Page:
07 Dec 2010 10:12:06
The battle for solar talent part 2
For now, we are not really seeing outright war. However, smaller, less conspicuous battles are being fought, lost and won all around the country.
An experienced, target-hitting part of the furniture sales manager within an established solar business is headhunted into a well-funded early-stage/fast-growth company as sales director.
Not only are you getting the warm fuzzy feeling as you sign the employment contract agreeing a 25% salary increase, more aggressive commission structure, latest E-Class, ans so on, you also have the distinct impression that your new company is truly going deliver on their promise of taking the market by storm – and you are going to be there in the front line.
Six months into the job, when your old workmate calls to ask how the new job is going you can honestly say, "pretty bloody well".
The best way of putting it is that you have gone from part of the furniture to hero in six months. The sales strategy you implemented is hitting the mark, the team you have recruited and are managing is above target, you are earning 40% more than this time last year, and the founding directors of the firm have now taken you into their "inner circle" and treat you as a vital part of their business.
What is your ex-work colleague thinking now? His slightly itchy feet will now be so itchy that within a week or two they'll be walking into a pub to have a "proper catch-up" over a beer.
And, as timing would have it, you are looking for an additional sales manager. A couple of pints later, your ex-work colleague has agreed that he'd be better off working with you; after all, he's only ever felt like part of the furniture with your old company, too. Another quiet battle for talent won and lost.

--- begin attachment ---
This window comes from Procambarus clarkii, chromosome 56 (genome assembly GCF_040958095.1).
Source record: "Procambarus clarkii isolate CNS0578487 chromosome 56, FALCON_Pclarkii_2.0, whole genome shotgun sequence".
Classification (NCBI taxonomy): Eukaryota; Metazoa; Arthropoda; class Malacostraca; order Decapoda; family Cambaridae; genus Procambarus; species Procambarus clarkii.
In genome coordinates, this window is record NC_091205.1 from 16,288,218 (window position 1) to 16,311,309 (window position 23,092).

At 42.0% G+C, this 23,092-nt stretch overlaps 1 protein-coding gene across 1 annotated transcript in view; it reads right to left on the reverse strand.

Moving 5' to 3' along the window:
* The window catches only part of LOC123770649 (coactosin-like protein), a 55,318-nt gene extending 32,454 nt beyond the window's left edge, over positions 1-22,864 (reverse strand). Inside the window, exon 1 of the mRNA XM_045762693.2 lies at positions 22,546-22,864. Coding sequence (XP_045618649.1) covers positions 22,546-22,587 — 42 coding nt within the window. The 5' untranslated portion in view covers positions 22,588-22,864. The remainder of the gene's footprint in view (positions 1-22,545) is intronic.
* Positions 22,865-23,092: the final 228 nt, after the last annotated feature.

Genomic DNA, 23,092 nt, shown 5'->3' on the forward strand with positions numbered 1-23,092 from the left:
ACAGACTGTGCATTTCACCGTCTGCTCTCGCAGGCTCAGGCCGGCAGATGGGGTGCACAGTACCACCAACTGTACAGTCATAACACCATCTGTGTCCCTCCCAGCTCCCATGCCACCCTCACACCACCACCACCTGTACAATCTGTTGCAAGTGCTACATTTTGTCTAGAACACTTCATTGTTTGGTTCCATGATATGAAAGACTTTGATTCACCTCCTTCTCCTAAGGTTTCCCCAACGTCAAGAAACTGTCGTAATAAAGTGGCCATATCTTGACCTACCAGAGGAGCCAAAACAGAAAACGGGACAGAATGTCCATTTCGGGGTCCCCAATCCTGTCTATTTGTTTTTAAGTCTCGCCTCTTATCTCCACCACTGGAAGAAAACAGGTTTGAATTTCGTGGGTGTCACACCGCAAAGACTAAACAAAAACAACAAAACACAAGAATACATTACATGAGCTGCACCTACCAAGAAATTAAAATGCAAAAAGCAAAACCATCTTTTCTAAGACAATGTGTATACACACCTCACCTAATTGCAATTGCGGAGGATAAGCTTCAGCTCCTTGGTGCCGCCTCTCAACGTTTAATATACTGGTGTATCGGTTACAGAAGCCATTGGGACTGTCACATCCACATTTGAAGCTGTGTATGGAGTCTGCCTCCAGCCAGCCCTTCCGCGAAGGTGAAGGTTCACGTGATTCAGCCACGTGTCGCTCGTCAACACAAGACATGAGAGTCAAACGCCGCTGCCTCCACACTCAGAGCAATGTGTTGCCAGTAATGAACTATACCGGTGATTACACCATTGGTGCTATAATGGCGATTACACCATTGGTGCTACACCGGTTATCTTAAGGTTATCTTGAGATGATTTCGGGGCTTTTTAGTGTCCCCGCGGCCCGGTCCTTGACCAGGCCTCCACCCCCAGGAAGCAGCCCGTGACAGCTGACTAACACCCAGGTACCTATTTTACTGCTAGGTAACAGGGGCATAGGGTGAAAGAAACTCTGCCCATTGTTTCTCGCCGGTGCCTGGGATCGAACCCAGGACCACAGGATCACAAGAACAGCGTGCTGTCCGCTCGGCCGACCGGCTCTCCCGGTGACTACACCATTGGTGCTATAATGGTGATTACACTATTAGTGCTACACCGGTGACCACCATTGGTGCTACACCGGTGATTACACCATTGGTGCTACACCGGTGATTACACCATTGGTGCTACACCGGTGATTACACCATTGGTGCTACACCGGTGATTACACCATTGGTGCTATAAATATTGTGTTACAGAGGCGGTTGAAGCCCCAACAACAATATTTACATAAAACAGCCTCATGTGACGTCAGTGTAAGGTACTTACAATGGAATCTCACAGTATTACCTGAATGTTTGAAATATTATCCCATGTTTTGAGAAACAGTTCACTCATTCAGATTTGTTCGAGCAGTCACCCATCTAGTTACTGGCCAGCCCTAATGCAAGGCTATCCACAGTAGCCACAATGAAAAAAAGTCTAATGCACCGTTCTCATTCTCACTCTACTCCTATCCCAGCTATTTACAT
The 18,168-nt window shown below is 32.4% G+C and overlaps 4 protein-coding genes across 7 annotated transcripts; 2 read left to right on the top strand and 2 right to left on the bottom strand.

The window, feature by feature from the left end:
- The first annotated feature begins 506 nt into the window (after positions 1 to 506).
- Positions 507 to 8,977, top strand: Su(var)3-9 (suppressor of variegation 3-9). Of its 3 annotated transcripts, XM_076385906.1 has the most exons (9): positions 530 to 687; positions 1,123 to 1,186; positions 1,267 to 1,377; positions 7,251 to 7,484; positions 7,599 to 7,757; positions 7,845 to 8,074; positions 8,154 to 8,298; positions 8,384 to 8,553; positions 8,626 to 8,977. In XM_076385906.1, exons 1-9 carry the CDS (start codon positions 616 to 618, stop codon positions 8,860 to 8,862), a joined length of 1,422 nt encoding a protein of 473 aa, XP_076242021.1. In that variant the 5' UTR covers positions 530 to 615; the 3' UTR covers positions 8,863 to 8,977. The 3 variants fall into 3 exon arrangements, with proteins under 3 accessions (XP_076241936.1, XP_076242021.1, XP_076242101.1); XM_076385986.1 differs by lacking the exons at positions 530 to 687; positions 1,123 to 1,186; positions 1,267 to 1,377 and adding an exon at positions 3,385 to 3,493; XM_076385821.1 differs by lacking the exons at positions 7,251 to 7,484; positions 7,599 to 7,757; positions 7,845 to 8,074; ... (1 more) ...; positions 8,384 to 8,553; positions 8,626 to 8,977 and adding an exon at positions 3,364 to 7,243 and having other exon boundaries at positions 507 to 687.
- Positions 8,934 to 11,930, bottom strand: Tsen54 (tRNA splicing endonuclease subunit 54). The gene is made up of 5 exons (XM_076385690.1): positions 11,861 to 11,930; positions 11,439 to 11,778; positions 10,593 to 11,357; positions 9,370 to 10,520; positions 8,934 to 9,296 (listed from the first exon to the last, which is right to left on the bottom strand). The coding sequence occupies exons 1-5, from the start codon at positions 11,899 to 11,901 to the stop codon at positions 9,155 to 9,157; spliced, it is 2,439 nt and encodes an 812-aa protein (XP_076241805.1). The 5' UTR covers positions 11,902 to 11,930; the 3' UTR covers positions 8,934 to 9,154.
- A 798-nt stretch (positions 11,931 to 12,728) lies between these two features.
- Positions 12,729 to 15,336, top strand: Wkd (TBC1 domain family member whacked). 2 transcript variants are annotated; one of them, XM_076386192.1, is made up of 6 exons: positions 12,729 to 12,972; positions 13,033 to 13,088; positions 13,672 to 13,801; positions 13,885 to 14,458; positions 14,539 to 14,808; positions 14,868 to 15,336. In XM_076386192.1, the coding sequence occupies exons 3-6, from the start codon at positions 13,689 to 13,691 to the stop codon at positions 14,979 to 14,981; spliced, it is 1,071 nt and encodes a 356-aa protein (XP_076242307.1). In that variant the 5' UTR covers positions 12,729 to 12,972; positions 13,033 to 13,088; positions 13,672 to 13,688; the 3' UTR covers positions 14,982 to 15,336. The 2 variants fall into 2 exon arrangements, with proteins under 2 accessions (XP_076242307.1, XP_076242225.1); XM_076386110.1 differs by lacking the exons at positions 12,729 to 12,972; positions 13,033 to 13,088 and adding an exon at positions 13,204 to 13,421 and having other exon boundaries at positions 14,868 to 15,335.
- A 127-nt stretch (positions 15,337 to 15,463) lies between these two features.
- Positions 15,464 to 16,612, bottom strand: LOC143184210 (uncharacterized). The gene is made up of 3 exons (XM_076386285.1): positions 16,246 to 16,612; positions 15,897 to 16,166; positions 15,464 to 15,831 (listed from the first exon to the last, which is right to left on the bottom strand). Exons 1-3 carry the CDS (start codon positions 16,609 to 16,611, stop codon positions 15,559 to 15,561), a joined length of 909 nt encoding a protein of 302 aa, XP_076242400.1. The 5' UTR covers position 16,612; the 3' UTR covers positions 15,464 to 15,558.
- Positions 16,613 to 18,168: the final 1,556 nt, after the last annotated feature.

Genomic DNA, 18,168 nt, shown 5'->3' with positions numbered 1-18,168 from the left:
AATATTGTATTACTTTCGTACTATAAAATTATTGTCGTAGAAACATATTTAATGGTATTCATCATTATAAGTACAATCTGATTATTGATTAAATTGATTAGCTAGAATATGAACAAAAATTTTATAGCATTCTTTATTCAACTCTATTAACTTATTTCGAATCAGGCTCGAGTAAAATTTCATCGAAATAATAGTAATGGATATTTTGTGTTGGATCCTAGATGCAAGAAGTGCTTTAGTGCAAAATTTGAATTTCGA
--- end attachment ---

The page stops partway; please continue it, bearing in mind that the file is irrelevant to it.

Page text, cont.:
It's relatively easy for well-funded early-stage and fast-growth "players" with forward-thinking founders to come into a market and attract unsung warriors from established firms and transform them into heroes.
Early-stage companies are small, lean and nimble enough to have the advantage when it comes to these small talent battles; I won't try and weave an SAS metaphor into this...
• The vision and ambitions of an early-stage company are often articulated better and sold with more passion, igniting a much higher level of excitement when a potential employee is considering moving.
• It's a lot easier to have a flat-structure, showing a higher level of inclusion in an early-stage business to potential employees.
• Early-stage companies are often leaner (fewer overheads) so able to support higher salaries and more aggressive commissions.
• Founders of new and early-stage businesses are often more willing to offer share-options to key staff.
These new and newish organisations on the block are the early winners as the smaller battles for solar talent take place.
The other clear winners are the unsung warriors who after spending most of their career as "working parts of a bigger machine" are being recognised both professionally and financially for the importance of their contribution.
It's pretty obvious who are losing these battles. While a number of the bigger, established solar firms are talking about increased employment numbers and growth they are certainly not talking about the key staff they are losing. I bet behind closed doors HR managers and directors are now moving employee retention up their agendas.
If you are a line manager, HR manager or a director in an established solar firm, it's imperative you are identifying your unsung warriors (those that, given the right opportunity, support, resources, could be heroes) and start listening to them, then mapping a path within your company for them to reach their potential professionally, financially and personally. If you don't, someone else will.
In our next blog in the series on the "war for solar talent", we'll suggest a methodology for identifying unsung warriors and the tactics and strategies to implement to help you retain your warriors.